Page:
“I read in the Metro that the Bank of England thinks London house prices will fall 30% after Brexit. When that happens we should buy a house.”
As is her wont, my lady wife casually lobbed a hand grenade amidst my well-laid plans.
Outwardly I feigned indifference, grunting noncommittally.
On the inside I was panicking like Beaker from the Muppets, whenever that sadistic Dr Bunsen Honeydew approached him with a car battery, jumper leads, and a promise that “this should only hurt a bit”.
On my first visit to Paris I climbed the Arc de Triomphe. While the views across the city are certainly striking, it was the bird’s eye view over the Place Charles de Gaulle that was unforgettable.
A roundabout with 10 unmarked traffic lanes, 12 exits, and no road rules is a recipe for car crashes just waiting to happen!
The London equivalent of the Parisian accident waiting to happen is Hatton Gardens. This is a street lined with jewellery shops specialising in diamond engagement rings, where the bank balances of generations of gentlemen suitors have gone to die.
Loved-up newly engaged couples arrive at the first store hand in hand, all smiles and laughter.
With each successive shop visited the body language deteriorates.
Smiles become strained. Forced. Painted on. Then lost altogether.
Laughter becomes strained. Slightly hysterical. Before vanishing entirely.
Hands that were previously glued together are withdrawn, transforming into tensely crossed arms.
Eyes tear up.
The initial leisurely pace becomes a forced march. The ladies determinedly stalking ahead. The gents resignedly skulking behind.
By the time the formerly happy couples complete the loop, terms of endearment like “darling” and “my love” have degenerated into sniping and character assassination along the lines of “cheap bastard” and “moneygrubbing bitch”.
The bartender at the pub nearest the end of the Hatton Gardens does a roaring trade soothing the injured prides (and emptied wallets) of those gentlemen suitors.
The most common refrain? To curse the depression era De Beers advertising campaign which made up the “rule” that engagement rings should cost a month’s salary. Then curse De Beers again for their follow up marketing campaign in the “greed is good” 1980s, which doubled that “rule” to two month’s salary.
The Parisian demolition derby and the Hatton Gardens gauntlet are entertaining spectator sports to watch, but far less enjoyable to actively participate in. I suspect that witnessing my house hunting misadventures would fall into that same category.
I have learned to dread those moments when my lady wife decides we should resume our sporadic house hunt. Over time I have become conditioned to a state of learned helplessness, much like Seligman’s dogs. Sometimes there are only bad choices!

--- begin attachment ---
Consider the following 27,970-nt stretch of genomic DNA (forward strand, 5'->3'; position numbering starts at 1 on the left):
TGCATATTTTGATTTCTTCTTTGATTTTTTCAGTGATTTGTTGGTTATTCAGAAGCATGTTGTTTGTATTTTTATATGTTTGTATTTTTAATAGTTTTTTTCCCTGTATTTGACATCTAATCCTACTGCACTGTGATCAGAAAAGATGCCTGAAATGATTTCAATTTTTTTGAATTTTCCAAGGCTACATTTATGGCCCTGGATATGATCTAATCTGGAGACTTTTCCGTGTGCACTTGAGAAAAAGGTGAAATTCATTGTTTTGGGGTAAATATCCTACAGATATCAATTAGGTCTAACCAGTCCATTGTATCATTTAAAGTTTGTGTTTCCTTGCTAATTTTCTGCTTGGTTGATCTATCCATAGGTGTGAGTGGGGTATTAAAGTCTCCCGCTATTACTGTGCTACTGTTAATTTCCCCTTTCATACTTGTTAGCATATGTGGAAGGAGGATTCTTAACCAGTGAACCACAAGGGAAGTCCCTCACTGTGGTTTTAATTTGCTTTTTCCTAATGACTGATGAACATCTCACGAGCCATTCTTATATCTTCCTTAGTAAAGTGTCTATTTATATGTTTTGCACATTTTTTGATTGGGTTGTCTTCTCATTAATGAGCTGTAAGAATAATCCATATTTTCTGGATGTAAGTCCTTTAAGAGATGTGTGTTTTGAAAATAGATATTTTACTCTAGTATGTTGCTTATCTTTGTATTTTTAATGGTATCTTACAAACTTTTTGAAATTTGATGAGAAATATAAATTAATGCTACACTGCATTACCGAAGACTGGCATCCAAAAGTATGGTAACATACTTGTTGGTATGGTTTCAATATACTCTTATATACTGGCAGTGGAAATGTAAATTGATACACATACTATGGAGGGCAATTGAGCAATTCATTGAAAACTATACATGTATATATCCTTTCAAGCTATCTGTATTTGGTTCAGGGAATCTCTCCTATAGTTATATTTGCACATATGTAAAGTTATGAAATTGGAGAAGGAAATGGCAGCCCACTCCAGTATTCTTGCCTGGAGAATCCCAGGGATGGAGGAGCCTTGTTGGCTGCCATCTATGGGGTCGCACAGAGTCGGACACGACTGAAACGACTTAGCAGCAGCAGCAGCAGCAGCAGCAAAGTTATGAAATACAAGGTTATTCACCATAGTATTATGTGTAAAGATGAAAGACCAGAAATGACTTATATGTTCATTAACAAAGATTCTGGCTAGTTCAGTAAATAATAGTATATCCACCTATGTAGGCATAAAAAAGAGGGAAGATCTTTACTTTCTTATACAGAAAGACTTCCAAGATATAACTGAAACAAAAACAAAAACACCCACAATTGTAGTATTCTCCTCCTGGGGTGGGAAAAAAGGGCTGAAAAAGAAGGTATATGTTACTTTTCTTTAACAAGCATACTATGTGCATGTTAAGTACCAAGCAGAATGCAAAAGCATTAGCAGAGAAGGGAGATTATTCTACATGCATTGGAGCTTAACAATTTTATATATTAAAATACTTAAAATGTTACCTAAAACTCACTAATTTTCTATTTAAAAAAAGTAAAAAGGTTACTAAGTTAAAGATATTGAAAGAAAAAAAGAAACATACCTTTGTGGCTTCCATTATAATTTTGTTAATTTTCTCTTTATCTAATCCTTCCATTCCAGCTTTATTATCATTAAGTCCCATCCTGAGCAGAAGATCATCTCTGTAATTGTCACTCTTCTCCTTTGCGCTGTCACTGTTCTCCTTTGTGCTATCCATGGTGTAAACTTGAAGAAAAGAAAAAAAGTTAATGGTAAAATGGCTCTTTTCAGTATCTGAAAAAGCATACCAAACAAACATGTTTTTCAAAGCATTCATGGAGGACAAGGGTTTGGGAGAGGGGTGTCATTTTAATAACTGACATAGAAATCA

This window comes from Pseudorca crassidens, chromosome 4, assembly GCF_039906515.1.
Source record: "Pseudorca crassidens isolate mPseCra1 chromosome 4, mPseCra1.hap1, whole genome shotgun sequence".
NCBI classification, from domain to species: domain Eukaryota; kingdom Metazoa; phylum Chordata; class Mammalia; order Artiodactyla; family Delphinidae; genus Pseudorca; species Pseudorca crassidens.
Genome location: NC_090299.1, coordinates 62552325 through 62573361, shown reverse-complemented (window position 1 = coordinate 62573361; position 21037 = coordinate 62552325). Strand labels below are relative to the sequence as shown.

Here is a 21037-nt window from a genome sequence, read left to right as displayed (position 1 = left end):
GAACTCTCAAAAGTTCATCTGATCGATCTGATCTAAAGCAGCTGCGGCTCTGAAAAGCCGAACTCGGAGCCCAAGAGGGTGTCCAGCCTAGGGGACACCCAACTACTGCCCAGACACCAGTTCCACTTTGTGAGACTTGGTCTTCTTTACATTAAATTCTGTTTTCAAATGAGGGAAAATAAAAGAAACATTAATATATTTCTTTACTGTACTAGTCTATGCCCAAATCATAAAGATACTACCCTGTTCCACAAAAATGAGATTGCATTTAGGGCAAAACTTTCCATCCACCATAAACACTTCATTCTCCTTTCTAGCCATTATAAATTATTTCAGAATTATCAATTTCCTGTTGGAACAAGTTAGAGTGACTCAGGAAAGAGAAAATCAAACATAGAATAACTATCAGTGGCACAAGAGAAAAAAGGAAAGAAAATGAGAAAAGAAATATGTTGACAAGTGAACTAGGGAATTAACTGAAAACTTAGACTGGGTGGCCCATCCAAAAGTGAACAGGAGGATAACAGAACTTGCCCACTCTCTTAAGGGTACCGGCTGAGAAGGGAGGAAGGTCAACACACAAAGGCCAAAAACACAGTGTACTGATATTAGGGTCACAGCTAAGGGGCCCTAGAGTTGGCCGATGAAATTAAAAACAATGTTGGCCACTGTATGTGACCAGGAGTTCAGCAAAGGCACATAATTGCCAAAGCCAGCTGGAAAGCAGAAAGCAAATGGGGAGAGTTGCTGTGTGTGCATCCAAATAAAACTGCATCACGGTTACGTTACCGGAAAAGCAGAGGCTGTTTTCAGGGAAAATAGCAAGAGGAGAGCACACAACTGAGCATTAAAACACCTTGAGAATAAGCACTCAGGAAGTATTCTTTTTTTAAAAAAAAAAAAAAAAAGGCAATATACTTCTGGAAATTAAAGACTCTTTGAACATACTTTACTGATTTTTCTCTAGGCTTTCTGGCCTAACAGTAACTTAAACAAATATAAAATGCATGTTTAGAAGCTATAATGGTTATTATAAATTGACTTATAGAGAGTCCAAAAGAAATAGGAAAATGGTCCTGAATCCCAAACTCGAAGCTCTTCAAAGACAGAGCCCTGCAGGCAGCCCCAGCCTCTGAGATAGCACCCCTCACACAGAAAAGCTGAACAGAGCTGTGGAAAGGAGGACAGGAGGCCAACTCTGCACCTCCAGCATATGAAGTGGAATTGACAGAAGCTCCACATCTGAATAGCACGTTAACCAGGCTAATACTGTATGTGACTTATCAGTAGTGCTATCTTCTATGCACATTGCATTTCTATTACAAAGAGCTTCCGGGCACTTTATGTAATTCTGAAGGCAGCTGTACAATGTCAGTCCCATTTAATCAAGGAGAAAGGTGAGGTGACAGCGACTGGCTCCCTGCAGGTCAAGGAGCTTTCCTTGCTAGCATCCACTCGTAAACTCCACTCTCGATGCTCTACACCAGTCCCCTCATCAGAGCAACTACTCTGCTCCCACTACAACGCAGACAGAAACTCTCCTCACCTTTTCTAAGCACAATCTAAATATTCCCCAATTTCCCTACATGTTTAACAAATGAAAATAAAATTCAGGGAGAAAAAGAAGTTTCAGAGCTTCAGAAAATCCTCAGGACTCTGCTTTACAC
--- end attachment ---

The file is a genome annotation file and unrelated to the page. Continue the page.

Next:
Weeks spent vigorously debating whether a housing budget is determined by how much I am willing to afford versus the maximum obtainable mortgage “approval in principle” figure.
Months of lost weekends and evenings attending viewings. A seemingly endless parade of overpriced properties located in neighbourhoods that are near (but rarely in) nice locations to live.
The endless debate around whether London is just a milestone or actually the final stop on our somewhat nomadic globetrotting adventures. Having school-aged kids has certainly slowed things down on that front, but if I am honest the prospect of becoming an elderly Londoner holds roughly the same appeal for me as visiting a proctologist who has cold hands.
Like a nuclear winter, the homeownership whim eventually passes.
Housing: trophy or investment?
Since I left home as a broke university student more than 20 years ago, I have lived in at least a dozen different homes.
Collectively that experience has taught me a few hard-won lessons:
- Moving house is disruptive, expensive, and no fun at all.
- The degree of compromise required when choosing where to live increases by a power of magnitude with each additional member of the household.
- Life happens. We may like to believe we are in the driver’s seat, but it often feels more like we’re passengers on a rollercoaster.
- “Forever” plans are the imaginings of incurable optimists. Along with perpetual motion, skyhooks, and superheroes, they should exist… but I have learned to live with disappointment.
Two of those homes I owned. The remainder I rented.
On balance renting incurs less matrimonial disharmony. Tenants can settle the remodelling and decorating arguments with a definitive “we can’t” rather than seldom accepted “I won’t”.
Putting that particularly tricky ultimate destination question in the “too hard” basket for now, the remainder of the ownership debate boils down to the following clash of perspectives: